where the writers are

subject | subject

pavel-somov's picture
All life distinguishes “inside” from “outside,” or “self” from “nonself.”  (I call this SkinThink).  This is the fundamental duality of existence.  This dichotomy, this distinction, this bias, this sapience is the software of living.  Life (in order to begin, in order to...
pavel-somov's picture
In some ways, we are objectively Many (i.e. separate) but are subjectively One. In some way, we are objectively One and only subjectively Many (i.e. separate). But at the end of the proverbial (thinking) day, here's what I really think:             -
constance-hale's picture
I like to imagine a sentence as a boat. Each sentence, after all, has a distinct shape, and it comes with something that makes it move forward or stay still — whether a sail, a motor or a pair of oars. There are as many kinds of sentences as there are seaworthy vessels: canoes and sloops,...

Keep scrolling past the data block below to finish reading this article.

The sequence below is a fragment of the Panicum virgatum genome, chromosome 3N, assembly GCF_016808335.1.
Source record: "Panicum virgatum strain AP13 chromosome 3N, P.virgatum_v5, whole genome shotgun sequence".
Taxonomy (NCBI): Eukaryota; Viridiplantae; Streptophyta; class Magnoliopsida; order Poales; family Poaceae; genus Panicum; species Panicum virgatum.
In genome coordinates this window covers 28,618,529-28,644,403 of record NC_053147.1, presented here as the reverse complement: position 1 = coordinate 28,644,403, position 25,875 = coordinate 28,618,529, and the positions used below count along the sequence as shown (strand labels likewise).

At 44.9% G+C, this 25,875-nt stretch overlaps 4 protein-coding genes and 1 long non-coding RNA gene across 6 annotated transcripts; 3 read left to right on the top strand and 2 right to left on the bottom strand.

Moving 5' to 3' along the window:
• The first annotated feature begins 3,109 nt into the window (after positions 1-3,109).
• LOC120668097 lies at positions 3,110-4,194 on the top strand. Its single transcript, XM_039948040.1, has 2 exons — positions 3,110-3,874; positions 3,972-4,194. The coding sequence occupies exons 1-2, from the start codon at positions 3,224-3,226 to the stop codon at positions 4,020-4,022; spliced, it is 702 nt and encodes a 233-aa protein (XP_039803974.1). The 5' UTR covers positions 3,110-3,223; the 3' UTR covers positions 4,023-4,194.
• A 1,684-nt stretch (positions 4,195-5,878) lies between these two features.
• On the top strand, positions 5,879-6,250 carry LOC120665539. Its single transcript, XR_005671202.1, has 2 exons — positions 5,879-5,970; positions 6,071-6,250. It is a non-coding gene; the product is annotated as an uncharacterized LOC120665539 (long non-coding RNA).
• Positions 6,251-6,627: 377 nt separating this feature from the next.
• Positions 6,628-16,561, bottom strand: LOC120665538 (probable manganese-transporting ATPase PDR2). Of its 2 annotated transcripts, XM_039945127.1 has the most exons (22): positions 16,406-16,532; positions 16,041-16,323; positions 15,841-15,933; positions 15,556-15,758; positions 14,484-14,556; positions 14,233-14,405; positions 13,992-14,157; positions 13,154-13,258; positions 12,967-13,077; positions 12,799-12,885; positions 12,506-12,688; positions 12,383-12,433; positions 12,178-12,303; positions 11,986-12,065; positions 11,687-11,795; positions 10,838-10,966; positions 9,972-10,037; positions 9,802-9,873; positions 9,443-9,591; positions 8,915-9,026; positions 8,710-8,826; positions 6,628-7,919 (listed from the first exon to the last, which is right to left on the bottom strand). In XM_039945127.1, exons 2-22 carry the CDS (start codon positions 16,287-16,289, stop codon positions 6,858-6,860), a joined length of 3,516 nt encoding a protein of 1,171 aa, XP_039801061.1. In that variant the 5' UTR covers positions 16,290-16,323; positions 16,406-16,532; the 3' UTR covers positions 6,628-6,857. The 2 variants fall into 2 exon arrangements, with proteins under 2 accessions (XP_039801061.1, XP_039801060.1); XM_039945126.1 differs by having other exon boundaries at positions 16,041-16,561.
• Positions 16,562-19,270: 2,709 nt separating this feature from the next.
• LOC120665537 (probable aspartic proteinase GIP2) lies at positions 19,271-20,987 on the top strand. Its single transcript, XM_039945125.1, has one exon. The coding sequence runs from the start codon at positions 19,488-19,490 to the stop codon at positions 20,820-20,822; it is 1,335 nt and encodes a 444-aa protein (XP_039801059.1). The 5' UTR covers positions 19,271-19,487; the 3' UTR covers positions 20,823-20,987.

pavel-somov's picture
Subject-Object duality is a vestige of our predatory nature: a life-form eyes (sees) another life-form; zooms in, focuses, attends... to see if this other life-form is fit to eat; subject-object duality is born: "I" want "it." To attend is to objectify. To objectify is to distill yourself into...
adele-annesi's picture
One of the many maxims we learn in journalism is to not just report a story, but to get at what the story is really about. The difference between the two perspectives is the difference between a cloud and solid ground. The principle applies to all nonfiction (see The Art of Nonfiction: A Guide for...
keiko-amano's picture
I forgot to mention in my last blog that most of the times, we don’t use subjects or objects.  For example,   I love you.  愛しています。In a neutral and a bit formal voice: aishiteimasu   The above Japanese sentence has no subject or object.  If you want to say this to a man or woman, you are usually in...